Narcissist lies are weapons.
You may have asked the narcissist to account for their behavior. If you got answers at all, they likely didn’t make sense.
There’s poison in their non-answers. It seeps into you a drop at a time until you’re sick with their self-loathing, and they’re drunk with their control of you.
This non-reality is the very essence of narcissism.
If you’ve interacted with narcissists enough, you’ll know that you can’t make them tell you the truth directly.
However, sometimes they’ll tell you the truth indirectly if you pay close enough attention.
So when can you tell when that’s happening?
They say (or don’t say) seven things that let you know you are likely being fed more narcissist lies.
The 7 Cardinal Narcissist Lies
1. “I was just mad.”
You know those times when he or she is flying into a rage about something, and they start spitting out verbal daggers and trying to wound you? Listen carefully, and you may hear what they’ve been up to. [Read: How Verbal Abuse and Anger Combine to Trap Victims]
They may threaten to do things they’ve already been doing as a way to try to justify their actions and blame you: “I wasn’t cheating, but I will now!”.
If they are really upset, they may tell you straight out what they have been doing: “I’ve been sleeping with your roommate!”
Later, they will come back when they want to hoover you or they have calmed down.
“I was just mad,” they’ll say, implying that the content of what they said was made up in the heat of the moment to hurt you. [Read: Why Narcissists Hoover]
No, they wanted to hurt you by telling you the truth.
2. “I was just drunk/kidding.”
There may be times near the beginning of the relationship or even a little later when they try to tell you who they are. They won’t necessarily tell you that they are narcissists, but they’ll let you know something about their true selves.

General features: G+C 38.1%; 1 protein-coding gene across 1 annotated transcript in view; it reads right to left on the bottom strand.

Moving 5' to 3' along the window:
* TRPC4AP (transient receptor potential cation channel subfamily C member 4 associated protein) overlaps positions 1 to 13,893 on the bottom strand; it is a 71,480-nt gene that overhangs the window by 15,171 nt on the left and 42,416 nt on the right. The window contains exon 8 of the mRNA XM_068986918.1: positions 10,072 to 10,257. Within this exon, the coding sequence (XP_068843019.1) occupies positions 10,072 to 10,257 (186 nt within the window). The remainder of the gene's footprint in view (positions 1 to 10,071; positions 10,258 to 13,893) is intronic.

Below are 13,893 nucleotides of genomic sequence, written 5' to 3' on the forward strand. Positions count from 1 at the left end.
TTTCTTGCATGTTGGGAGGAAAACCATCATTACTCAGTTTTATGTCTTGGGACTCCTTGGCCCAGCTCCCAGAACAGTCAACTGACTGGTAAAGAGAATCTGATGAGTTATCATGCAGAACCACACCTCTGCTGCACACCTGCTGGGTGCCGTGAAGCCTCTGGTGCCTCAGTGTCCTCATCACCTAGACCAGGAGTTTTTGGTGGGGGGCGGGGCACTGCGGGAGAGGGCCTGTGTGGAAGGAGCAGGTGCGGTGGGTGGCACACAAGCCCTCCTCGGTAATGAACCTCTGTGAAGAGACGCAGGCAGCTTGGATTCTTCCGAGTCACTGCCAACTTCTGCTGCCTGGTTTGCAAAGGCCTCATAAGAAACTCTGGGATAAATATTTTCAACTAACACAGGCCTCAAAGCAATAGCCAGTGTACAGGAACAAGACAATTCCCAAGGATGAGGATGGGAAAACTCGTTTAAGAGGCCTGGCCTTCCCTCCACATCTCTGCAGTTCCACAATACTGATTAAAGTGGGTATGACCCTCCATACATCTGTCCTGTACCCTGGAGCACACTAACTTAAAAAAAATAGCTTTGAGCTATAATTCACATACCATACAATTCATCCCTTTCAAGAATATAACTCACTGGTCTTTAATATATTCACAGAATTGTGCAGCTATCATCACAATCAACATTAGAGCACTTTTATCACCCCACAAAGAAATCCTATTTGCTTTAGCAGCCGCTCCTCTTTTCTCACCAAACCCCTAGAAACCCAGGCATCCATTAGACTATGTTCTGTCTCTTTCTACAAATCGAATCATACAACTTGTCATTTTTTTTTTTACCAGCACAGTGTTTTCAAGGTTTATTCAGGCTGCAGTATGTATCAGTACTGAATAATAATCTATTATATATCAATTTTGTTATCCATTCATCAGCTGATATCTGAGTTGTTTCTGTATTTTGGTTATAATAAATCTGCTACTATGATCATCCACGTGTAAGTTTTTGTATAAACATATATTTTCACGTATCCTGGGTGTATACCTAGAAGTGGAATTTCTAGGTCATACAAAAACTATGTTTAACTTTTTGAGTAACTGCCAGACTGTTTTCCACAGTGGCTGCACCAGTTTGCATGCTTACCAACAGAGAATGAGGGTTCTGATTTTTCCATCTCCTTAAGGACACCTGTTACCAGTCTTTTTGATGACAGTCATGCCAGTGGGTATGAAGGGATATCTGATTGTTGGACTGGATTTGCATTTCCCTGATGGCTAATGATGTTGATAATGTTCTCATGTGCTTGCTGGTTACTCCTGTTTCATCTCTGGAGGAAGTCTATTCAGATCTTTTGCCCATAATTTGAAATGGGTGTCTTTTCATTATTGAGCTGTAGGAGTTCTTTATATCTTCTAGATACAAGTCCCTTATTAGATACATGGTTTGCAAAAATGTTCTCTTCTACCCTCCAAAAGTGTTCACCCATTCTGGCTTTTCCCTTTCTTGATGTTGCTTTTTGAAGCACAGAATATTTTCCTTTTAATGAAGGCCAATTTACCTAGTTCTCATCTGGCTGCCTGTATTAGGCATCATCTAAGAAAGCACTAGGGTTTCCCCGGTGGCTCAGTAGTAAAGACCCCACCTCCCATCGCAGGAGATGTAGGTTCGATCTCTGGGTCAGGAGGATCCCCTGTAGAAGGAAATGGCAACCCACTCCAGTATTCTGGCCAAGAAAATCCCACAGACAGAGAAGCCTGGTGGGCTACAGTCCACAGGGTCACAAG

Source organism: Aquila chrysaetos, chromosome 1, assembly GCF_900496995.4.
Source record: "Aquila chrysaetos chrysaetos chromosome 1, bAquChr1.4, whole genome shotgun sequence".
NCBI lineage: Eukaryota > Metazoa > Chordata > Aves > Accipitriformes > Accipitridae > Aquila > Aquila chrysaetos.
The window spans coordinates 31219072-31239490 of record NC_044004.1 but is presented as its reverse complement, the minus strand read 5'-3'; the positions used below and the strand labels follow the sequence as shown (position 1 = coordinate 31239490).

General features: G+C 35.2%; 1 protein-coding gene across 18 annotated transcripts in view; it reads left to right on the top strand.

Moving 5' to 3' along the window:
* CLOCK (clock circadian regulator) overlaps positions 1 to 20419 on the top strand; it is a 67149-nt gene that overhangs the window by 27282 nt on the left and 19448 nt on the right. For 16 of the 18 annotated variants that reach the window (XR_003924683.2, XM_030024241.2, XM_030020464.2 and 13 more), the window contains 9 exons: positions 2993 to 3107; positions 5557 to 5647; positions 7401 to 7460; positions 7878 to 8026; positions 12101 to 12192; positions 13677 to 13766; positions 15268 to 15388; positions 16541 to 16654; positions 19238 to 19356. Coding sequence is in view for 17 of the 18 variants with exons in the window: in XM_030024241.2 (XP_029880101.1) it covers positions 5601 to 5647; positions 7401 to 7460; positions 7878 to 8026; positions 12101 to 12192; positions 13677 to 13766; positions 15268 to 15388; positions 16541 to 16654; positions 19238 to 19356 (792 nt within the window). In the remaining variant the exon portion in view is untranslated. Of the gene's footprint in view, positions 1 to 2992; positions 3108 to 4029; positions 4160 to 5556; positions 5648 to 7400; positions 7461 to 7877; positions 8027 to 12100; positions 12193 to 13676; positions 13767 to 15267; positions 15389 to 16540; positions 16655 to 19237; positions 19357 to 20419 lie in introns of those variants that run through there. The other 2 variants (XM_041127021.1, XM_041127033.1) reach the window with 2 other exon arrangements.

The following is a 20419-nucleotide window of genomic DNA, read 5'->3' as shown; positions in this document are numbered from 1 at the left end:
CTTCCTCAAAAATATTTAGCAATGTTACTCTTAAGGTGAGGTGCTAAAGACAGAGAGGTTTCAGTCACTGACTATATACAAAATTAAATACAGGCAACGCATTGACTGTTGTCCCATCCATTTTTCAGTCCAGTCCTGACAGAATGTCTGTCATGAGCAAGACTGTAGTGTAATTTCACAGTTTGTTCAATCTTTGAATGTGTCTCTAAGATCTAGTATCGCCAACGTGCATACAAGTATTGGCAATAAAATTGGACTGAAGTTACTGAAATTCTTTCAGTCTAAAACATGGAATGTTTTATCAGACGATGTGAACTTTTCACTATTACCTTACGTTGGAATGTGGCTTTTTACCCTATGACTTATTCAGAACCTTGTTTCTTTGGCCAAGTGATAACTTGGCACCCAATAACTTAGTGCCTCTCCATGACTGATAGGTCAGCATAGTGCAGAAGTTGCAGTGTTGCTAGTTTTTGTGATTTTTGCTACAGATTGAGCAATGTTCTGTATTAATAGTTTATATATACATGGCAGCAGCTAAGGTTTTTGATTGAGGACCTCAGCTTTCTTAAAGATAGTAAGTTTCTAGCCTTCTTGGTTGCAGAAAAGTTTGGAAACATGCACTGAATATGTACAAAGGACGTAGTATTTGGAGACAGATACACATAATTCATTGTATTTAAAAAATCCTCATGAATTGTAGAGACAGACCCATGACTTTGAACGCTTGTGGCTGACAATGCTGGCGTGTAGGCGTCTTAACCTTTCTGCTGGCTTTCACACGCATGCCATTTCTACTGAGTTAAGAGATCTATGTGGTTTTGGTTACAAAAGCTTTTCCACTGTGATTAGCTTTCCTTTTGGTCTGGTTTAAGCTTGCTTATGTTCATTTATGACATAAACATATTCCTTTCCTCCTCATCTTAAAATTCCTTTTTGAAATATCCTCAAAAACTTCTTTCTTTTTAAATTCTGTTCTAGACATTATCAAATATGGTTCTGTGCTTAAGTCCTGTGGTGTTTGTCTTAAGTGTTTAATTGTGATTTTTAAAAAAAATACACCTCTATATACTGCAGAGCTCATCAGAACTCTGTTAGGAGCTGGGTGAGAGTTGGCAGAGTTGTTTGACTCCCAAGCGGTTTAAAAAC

It may not always occur consciously. Sometimes the narcissist may let something slip out about their true intentions when they’ve been drinking.
They may tell you that they are “a bad person,” fully expecting you to disagree with them. They may even come out right out and tell you that you should leave because they will only hurt you.
If you call them on it, they will act as if they don’t know what you’re talking about. “I was just drunk.”
For whatever reason, though, they need to drop hints. They sometimes feel the need to let what’s behind the mask leak out a little.
Take them at their word.
3. “I’m not _______, but I could if I wanted to.”
Sometimes they verbally tell you the exact opposite of what they are actually doing. When narcissists tell you explicitly that they’re not doing something, however, what they’re telling you is that they are.
Narcissists usually deliver a statement like this one calmly.
They are trying to divert your attention from the actual behavior. It’s a calculated lie, and they don’t want to arouse your suspicions with disproportionate emotional outbursts.
They also usually say it at an awkward moment or in an odd way.
Imagine a scenario in which you are discussing where your partner has been for the past three hours. All of a sudden, he or she says, “I’m not talking to my ex, but I could if I wanted to.”
The context of the rest of your conversation makes the statement inappropriate. Yet your partner still felt the need to reassure you. The question is, why, if your ex had not come up in the conversation?
It should also set off alarm bells when they say that they could do something if they wanted to. It’s a statement of the obvious that the narcissist doesn’t need to say.
Within relationships, we take for granted that we are with someone trustworthy and that they’re not doing whatever it is they claim not to be doing. We don’t need them to tell us that they could if they wanted to, but they’re not.
Yet someone who isn’t acting trustworthy can’t be objective about what is reassuring to others.
The dead giveaway is that narcissist thinks it makes them look trustworthy to say they’re not betraying you or violating a norm–instead of realizing it sticks out to point out the obvious.
4. “I know what you’ve been doing.”